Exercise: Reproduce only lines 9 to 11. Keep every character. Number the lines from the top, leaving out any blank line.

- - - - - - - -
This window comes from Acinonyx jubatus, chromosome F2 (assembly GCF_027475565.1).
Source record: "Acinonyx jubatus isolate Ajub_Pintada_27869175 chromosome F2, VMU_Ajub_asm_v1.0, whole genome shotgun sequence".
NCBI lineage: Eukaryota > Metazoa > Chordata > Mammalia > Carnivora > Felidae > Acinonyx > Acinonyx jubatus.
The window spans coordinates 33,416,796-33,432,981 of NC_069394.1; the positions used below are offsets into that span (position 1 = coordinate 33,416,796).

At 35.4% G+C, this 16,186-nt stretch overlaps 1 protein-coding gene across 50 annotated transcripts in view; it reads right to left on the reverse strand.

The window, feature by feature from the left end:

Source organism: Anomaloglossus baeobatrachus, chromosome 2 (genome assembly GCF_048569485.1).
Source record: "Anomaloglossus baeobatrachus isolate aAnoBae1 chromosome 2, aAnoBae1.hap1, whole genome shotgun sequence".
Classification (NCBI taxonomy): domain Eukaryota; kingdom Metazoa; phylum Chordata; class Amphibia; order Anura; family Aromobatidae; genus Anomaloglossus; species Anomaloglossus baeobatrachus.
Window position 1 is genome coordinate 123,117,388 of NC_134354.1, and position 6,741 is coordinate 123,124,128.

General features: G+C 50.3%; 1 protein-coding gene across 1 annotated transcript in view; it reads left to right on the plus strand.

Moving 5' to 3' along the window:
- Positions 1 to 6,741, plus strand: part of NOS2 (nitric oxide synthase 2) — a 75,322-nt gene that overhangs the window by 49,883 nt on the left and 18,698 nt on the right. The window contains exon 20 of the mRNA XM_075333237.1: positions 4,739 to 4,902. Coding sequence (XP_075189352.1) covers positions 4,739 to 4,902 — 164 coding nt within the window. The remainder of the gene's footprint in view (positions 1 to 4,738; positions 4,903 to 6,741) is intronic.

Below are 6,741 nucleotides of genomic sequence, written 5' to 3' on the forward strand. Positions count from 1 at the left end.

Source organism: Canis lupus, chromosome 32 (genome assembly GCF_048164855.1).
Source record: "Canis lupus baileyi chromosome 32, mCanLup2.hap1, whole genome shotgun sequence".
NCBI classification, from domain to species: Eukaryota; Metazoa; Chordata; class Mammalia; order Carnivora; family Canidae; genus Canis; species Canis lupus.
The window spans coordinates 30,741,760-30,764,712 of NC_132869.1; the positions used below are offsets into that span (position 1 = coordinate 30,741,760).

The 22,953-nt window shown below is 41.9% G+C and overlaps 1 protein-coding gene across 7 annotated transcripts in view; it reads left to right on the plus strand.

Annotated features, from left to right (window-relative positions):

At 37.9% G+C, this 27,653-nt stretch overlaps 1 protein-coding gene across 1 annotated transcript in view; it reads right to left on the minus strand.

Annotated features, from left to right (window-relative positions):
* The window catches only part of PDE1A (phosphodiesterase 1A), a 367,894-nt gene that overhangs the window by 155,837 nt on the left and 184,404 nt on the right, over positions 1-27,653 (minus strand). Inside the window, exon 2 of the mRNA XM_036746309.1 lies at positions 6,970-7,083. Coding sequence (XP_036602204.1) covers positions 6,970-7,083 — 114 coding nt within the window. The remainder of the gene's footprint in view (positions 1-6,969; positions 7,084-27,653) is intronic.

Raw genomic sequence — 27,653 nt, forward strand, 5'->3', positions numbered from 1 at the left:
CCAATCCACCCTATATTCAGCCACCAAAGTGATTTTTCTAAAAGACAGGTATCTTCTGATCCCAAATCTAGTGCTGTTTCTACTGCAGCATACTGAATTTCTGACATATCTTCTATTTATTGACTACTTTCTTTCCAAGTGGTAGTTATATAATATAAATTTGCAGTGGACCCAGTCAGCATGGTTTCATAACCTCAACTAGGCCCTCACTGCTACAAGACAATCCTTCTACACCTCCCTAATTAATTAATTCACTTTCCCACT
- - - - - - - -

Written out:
Classification (NCBI taxonomy): domain Eukaryota; kingdom Metazoa; phylum Chordata; class Amphibia; order Anura; family Aromobatidae; genus Anomaloglossus; species Anomaloglossus baeobatrachus.
Window position 1 is genome coordinate 123,117,388 of NC_134354.1, and position 6,741 is coordinate 123,124,128.

General features: G+C 50.3%; 1 protein-coding gene across 1 annotated transcript in view; it reads left to right on the plus strand.